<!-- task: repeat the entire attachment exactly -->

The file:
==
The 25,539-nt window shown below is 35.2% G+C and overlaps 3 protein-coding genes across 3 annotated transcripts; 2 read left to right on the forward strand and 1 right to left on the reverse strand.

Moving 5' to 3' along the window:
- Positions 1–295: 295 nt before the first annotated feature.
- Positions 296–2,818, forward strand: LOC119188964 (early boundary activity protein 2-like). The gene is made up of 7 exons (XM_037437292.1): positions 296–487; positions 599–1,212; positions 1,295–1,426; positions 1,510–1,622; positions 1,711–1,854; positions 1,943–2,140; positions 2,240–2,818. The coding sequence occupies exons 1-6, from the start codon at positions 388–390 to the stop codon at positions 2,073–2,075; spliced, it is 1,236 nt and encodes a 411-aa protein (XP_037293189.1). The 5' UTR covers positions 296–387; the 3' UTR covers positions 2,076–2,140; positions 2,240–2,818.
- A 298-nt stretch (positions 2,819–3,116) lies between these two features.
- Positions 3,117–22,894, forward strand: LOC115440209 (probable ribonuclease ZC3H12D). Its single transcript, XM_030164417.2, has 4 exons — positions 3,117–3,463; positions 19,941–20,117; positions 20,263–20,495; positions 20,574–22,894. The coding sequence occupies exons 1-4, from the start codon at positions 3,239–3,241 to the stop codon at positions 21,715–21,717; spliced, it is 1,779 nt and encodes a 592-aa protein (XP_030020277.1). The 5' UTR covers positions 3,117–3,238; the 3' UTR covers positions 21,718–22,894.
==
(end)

The 25,539-nt window shown below is 35.2% G+C and overlaps 3 protein-coding genes across 3 annotated transcripts; 2 read left to right on the forward strand and 1 right to left on the reverse strand.

Moving 5' to 3' along the window:
- Positions 1–295: 295 nt before the first annotated feature.
- Positions 296–2,818, forward strand: LOC119188964 (early boundary activity protein 2-like). The gene is made up of 7 exons (XM_037437292.1): positions 296–487; positions 599–1,212; positions 1,295–1,426; positions 1,510–1,622; positions 1,711–1,854; positions 1,943–2,140; positions 2,240–2,818. The coding sequence occupies exons 1-6, from the start codon at positions 388–390 to the stop codon at positions 2,073–2,075; spliced, it is 1,236 nt and encodes a 411-aa protein (XP_037293189.1). The 5' UTR covers positions 296–387; the 3' UTR covers positions 2,076–2,140; positions 2,240–2,818.
- A 298-nt stretch (positions 2,819–3,116) lies between these two features.
- Positions 3,117–22,894, forward strand: LOC115440209 (probable ribonuclease ZC3H12D). Its single transcript, XM_030164417.2, has 4 exons — positions 3,117–3,463; positions 19,941–20,117; positions 20,263–20,495; positions 20,574–22,894. The coding sequence occupies exons 1-4, from the start codon at positions 3,239–3,241 to the stop codon at positions 21,715–21,717; spliced, it is 1,779 nt and encodes a 592-aa protein (XP_030020277.1). The 5' UTR covers positions 3,117–3,238; the 3' UTR covers positions 21,718–22,894.